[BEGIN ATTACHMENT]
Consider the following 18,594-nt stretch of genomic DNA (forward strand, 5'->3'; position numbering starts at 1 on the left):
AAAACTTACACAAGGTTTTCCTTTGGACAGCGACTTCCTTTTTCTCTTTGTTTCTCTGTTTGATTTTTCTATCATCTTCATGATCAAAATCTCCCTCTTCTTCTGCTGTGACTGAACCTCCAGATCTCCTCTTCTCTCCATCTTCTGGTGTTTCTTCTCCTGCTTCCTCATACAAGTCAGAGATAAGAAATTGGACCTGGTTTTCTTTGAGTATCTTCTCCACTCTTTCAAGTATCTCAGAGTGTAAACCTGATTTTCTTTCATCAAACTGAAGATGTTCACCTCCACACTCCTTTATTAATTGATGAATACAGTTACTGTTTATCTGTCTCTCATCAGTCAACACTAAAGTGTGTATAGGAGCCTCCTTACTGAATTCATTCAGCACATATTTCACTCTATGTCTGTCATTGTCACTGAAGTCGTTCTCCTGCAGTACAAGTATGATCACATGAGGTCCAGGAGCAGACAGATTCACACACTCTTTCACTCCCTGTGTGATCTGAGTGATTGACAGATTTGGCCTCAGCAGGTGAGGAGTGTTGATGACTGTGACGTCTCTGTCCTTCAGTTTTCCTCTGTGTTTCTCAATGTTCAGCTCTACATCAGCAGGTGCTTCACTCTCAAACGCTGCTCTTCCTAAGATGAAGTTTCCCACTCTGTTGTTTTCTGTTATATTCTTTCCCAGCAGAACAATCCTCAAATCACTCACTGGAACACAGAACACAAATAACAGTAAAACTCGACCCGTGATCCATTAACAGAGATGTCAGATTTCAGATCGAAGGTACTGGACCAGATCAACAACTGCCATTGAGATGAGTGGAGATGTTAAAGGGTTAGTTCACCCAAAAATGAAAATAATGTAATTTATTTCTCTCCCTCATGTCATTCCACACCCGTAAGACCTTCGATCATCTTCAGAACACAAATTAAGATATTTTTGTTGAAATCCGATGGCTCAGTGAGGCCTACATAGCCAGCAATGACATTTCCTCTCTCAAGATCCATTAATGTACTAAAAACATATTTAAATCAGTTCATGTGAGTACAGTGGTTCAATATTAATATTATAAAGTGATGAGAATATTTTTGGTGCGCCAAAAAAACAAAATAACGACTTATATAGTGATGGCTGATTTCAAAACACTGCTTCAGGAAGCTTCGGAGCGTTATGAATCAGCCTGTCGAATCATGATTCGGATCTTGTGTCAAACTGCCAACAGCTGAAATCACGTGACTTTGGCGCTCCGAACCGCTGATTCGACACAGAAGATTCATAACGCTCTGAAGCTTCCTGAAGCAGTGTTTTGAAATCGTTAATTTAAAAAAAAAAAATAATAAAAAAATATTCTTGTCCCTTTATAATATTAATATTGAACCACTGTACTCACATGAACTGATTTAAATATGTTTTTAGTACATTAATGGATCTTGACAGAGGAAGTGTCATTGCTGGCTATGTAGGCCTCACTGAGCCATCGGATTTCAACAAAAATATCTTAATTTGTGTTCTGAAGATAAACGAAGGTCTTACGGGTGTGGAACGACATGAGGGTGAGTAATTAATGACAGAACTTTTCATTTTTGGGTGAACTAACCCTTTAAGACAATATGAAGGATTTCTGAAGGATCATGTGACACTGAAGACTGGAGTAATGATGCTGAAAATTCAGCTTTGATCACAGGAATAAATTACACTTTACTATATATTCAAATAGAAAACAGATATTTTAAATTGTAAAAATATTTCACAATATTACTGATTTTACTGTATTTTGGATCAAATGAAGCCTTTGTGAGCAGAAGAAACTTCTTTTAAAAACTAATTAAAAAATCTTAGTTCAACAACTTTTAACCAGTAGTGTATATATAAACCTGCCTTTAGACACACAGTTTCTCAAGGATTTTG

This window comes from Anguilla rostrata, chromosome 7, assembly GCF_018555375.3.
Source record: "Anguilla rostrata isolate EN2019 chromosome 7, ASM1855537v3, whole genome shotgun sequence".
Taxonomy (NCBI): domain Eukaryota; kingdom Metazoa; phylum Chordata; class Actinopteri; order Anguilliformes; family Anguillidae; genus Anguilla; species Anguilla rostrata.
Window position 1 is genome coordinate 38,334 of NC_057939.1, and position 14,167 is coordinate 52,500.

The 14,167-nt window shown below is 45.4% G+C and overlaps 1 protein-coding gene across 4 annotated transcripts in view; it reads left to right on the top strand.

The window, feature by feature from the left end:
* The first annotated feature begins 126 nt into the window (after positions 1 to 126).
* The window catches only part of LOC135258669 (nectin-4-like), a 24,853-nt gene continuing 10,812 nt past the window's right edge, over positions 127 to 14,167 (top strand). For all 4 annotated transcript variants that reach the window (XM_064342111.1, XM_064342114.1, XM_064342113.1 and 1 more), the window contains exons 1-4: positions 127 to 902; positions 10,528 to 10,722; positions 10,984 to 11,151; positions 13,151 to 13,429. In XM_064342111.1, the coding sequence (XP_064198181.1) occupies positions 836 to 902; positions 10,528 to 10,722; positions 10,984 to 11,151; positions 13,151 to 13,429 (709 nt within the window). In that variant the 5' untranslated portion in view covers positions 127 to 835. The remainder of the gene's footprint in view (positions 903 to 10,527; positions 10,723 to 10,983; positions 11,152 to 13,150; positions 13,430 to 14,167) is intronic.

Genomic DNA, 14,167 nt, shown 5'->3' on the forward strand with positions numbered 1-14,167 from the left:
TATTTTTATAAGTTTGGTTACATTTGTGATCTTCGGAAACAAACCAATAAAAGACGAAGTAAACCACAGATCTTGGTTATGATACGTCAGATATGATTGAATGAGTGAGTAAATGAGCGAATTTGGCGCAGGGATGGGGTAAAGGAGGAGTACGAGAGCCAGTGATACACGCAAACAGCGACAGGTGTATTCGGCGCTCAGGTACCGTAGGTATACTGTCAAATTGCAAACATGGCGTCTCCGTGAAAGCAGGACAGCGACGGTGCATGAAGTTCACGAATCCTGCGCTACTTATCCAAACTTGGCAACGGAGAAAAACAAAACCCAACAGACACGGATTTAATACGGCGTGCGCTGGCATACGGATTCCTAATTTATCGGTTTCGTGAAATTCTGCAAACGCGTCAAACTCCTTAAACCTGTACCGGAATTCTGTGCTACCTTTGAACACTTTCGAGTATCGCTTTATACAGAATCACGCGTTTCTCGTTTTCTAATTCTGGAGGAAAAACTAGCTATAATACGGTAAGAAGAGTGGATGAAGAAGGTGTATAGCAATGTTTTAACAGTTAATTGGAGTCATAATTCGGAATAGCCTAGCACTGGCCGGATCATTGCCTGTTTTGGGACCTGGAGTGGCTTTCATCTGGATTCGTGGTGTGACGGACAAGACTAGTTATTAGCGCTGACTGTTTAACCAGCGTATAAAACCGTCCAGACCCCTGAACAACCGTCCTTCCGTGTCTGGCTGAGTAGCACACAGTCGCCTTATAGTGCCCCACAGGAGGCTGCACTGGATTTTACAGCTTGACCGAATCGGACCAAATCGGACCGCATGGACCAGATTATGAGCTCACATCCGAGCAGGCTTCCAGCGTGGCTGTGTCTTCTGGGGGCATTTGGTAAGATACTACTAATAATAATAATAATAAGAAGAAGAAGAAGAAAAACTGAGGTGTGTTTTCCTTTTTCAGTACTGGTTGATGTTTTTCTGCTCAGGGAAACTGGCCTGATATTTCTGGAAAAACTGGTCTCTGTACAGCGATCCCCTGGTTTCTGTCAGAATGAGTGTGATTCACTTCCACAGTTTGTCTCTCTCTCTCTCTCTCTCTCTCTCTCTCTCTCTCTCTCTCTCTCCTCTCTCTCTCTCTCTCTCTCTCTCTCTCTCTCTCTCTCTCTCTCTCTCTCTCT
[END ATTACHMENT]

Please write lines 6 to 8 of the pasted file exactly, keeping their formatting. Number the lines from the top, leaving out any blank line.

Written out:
Window position 1 is genome coordinate 38,334 of NC_057939.1, and position 14,167 is coordinate 52,500.

The 14,167-nt window shown below is 45.4% G+C and overlaps 1 protein-coding gene across 4 annotated transcripts in view; it reads left to right on the top strand.

The window, feature by feature from the left end: